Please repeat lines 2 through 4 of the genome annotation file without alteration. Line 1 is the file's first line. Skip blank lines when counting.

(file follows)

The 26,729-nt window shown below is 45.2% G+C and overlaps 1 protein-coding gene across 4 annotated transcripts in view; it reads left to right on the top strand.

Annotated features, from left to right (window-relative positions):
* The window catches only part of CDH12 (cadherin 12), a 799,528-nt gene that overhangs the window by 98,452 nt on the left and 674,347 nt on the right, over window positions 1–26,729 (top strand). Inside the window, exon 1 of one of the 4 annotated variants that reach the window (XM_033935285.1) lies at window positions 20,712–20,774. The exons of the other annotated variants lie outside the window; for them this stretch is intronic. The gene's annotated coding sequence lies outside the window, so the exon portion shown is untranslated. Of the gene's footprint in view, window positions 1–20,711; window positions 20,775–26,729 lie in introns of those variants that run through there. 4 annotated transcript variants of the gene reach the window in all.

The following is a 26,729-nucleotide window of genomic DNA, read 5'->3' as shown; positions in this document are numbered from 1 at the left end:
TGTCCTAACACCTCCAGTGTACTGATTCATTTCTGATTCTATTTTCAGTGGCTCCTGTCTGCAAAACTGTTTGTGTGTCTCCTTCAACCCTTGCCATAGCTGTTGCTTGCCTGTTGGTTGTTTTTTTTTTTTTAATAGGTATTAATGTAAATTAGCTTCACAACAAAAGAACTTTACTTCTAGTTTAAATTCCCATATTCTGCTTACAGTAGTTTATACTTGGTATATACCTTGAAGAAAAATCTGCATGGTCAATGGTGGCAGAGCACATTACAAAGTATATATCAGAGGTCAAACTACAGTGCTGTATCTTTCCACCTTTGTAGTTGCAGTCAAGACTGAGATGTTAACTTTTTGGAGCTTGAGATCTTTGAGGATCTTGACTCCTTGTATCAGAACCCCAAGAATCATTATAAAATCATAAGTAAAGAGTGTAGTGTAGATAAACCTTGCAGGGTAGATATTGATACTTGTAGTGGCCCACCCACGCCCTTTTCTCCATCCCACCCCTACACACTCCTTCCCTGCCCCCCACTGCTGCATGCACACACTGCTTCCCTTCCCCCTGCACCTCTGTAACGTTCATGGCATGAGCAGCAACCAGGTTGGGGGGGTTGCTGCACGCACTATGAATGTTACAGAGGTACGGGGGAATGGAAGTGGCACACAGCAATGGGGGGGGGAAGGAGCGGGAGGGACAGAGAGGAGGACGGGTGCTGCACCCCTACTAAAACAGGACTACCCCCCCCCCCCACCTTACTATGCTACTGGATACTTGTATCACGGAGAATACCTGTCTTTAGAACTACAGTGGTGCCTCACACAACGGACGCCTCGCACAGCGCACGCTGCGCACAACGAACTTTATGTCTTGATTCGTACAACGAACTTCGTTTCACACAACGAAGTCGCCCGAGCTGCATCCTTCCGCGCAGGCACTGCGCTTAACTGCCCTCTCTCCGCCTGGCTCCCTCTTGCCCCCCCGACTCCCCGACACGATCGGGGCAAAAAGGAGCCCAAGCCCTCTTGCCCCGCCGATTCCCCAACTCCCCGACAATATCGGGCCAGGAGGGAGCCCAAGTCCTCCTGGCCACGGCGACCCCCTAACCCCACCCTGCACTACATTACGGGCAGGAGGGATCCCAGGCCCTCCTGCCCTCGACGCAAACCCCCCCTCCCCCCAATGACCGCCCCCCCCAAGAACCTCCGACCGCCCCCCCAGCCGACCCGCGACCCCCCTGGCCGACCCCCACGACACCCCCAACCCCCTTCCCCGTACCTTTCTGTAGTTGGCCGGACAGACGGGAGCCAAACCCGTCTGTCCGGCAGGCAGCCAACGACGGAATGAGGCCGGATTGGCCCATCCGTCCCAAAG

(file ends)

Annotated features, from left to right (window-relative positions):
* The window catches only part of CDH12 (cadherin 12), a 799,528-nt gene that overhangs the window by 98,452 nt on the left and 674,347 nt on the right, over window positions 1–26,729 (top strand). Inside the window, exon 1 of one of the 4 annotated variants that reach the window (XM_033935285.1) lies at window positions 20,712–20,774. The exons of the other annotated variants lie outside the window; for them this stretch is intronic. The gene's annotated coding sequence lies outside the window, so the exon portion shown is untranslated. Of the gene's footprint in view, window positions 1–20,711; window positions 20,775–26,729 lie in introns of those variants that run through there. 4 annotated transcript variants of the gene reach the window in all.

The following is a 26,729-nucleotide window of genomic DNA, read 5'->3' as shown; positions in this document are numbered from 1 at the left end: